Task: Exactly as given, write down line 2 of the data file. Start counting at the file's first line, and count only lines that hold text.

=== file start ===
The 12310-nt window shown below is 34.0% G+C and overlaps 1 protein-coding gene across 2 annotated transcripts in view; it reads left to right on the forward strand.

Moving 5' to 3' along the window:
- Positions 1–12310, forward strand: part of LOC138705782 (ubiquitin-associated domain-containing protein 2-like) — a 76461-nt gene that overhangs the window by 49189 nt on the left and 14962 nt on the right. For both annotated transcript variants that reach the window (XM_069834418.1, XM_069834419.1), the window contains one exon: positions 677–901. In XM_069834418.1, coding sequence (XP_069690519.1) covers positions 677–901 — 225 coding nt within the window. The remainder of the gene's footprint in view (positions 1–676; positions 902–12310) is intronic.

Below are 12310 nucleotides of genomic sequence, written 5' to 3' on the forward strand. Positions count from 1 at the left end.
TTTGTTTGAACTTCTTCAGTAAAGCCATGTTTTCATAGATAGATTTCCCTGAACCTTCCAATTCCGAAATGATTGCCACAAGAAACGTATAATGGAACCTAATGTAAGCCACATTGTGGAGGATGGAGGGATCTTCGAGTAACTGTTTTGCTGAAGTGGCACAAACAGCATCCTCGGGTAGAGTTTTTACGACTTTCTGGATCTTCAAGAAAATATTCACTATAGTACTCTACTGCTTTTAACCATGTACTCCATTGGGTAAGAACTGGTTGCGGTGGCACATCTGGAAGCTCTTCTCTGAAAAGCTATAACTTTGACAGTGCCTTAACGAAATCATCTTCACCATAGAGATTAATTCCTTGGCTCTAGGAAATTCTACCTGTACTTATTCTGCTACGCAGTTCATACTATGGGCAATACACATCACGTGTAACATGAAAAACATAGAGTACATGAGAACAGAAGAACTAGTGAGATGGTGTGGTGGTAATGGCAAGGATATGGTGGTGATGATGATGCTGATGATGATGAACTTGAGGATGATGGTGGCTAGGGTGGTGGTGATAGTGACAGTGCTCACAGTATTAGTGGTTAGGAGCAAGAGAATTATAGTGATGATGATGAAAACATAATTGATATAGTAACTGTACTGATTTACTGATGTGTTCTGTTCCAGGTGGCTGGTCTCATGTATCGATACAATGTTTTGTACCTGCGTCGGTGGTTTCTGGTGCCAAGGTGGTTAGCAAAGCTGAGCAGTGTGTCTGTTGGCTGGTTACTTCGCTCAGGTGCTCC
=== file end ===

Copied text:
Moving 5' to 3' along the window: